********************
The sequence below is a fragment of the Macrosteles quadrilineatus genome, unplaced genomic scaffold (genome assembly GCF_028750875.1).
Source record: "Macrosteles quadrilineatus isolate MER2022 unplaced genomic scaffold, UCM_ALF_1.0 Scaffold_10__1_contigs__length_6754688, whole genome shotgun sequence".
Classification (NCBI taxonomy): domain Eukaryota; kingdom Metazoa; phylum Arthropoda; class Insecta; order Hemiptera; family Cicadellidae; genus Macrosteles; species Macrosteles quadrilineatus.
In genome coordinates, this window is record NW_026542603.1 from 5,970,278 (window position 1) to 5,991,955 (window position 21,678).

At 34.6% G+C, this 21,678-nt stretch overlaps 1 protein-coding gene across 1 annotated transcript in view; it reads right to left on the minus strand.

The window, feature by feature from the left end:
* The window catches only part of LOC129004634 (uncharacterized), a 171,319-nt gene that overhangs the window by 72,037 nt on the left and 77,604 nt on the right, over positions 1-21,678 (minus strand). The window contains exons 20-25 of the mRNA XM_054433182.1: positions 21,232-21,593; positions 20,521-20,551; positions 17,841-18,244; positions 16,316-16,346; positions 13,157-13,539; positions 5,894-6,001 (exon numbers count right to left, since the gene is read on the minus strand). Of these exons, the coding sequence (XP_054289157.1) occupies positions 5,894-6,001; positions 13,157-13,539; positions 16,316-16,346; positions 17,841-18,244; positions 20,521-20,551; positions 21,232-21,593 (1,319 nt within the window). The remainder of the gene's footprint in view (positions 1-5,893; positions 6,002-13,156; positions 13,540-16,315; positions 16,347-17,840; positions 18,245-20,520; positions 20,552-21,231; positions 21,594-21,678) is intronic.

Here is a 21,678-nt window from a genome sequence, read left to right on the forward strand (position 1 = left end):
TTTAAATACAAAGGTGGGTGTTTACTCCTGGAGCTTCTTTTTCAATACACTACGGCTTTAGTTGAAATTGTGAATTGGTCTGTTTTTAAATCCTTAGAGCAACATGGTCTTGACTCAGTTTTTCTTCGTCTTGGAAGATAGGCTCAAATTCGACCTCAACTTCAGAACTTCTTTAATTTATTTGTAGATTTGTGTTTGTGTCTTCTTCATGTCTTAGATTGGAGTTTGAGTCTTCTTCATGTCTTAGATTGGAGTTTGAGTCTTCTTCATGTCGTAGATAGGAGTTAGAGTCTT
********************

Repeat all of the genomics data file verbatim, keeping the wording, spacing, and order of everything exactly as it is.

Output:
The sequence below is a fragment of the Macrosteles quadrilineatus genome, unplaced genomic scaffold (genome assembly GCF_028750875.1).
Source record: "Macrosteles quadrilineatus isolate MER2022 unplaced genomic scaffold, UCM_ALF_1.0 Scaffold_10__1_contigs__length_6754688, whole genome shotgun sequence".
Classification (NCBI taxonomy): domain Eukaryota; kingdom Metazoa; phylum Arthropoda; class Insecta; order Hemiptera; family Cicadellidae; genus Macrosteles; species Macrosteles quadrilineatus.
In genome coordinates, this window is record NW_026542603.1 from 5,970,278 (window position 1) to 5,991,955 (window position 21,678).

At 34.6% G+C, this 21,678-nt stretch overlaps 1 protein-coding gene across 1 annotated transcript in view; it reads right to left on the minus strand.

The window, feature by feature from the left end:
* The window catches only part of LOC129004634 (uncharacterized), a 171,319-nt gene that overhangs the window by 72,037 nt on the left and 77,604 nt on the right, over positions 1-21,678 (minus strand). The window contains exons 20-25 of the mRNA XM_054433182.1: positions 21,232-21,593; positions 20,521-20,551; positions 17,841-18,244; positions 16,316-16,346; positions 13,157-13,539; positions 5,894-6,001 (exon numbers count right to left, since the gene is read on the minus strand). Of these exons, the coding sequence (XP_054289157.1) occupies positions 5,894-6,001; positions 13,157-13,539; positions 16,316-16,346; positions 17,841-18,244; positions 20,521-20,551; positions 21,232-21,593 (1,319 nt within the window). The remainder of the gene's footprint in view (positions 1-5,893; positions 6,002-13,156; positions 13,540-16,315; positions 16,347-17,840; positions 18,245-20,520; positions 20,552-21,231; positions 21,594-21,678) is intronic.

Here is a 21,678-nt window from a genome sequence, read left to right on the forward strand (position 1 = left end):
TTTAAATACAAAGGTGGGTGTTTACTCCTGGAGCTTCTTTTTCAATACACTACGGCTTTAGTTGAAATTGTGAATTGGTCTGTTTTTAAATCCTTAGAGCAACATGGTCTTGACTCAGTTTTTCTTCGTCTTGGAAGATAGGCTCAAATTCGACCTCAACTTCAGAACTTCTTTAATTTATTTGTAGATTTGTGTTTGTGTCTTCTTCATGTCTTAGATTGGAGTTTGAGTCTTCTTCATGTCTTAGATTGGAGTTTGAGTCTTCTTCATGTCGTAGATAGGAGTTAGAGTCTT